The United States is a big and beautiful country with nearly 100,000 miles of spectacular shoreline from sea to shining sea.
Life in coastal regions can be idyllic, though it is not always (with apologies to Jimmy Buffett!) just “strummin’ a six string on the on the front porch swing and smelling those shrimp beginnin’ to boil.”
Owning a home in coastal areas, especially in the Hurricane-prone Gulf of Mexico from Texas to Florida, and along the Atlantic seaboard, brings its own unique hurdles as the elements can pose a risk to man and material.
“Building in coastal regions presents a different set of challenges than some other areas of the country,” wrote Metal Architecture editor Marcy Marro. “Having to deal with salt spray and hurricane-force winds and rain make metal roofing a good option for homeowners.”
Marro argues that metal roofing not only can bring design and style to your home, but can also tackle the tough weather in coastal areas because of three main factors:
- Low Maintenance
Coastal Considerations: More than the 1,500-Foot Rule
One of the unwritten rules of installing a metal roof in a coastal area is to make sure you have special finishes or paint if your home is within 1,500 feet of salt water or the coastline.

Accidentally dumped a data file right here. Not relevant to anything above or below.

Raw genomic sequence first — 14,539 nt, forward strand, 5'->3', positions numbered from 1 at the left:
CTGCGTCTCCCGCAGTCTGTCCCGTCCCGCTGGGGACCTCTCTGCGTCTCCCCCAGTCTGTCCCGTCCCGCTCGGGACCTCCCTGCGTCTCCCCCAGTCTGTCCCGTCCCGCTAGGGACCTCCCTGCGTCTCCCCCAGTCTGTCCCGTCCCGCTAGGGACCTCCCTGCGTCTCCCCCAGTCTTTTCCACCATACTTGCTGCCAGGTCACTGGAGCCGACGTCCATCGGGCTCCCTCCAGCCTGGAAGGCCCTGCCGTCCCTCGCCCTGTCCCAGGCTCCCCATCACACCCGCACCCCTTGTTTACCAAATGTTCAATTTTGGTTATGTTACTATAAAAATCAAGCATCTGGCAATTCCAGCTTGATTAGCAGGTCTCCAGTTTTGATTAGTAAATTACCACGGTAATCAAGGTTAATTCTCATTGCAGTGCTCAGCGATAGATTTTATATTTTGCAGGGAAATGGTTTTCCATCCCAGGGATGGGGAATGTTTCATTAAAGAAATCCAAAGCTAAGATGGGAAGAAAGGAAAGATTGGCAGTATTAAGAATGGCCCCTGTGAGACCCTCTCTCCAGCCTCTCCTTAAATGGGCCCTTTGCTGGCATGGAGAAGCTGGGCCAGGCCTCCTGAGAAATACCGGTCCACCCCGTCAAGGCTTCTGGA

The 1,500-foot rule, however, is just one of many considerations when building with a metal roof in coastal areas.
Environment factors that will influence your choice of metal roofing material along the coast include:
- Average rainfall
- Amount of fog
- Prevailing winds
- Breaking surf nearby vs. calm waters
- Climate zone
“An area with high rainfall will gets lots of natural rinsing and a better scenario than low rainfall, likewise, areas such as Puget Sound with no breaking surf (low salt spray) and high rainfall are considered a milder marine environment than say the southern coast of California with strong surf (high salt spray) and low rainfall. All of these factors influence the frequency and type of cleaning and maintenance that may be required to ensure good long-term performance,” Michelle Vondran, technical manager at NS BlueScope Coated Products-North America, told Metal Architecture.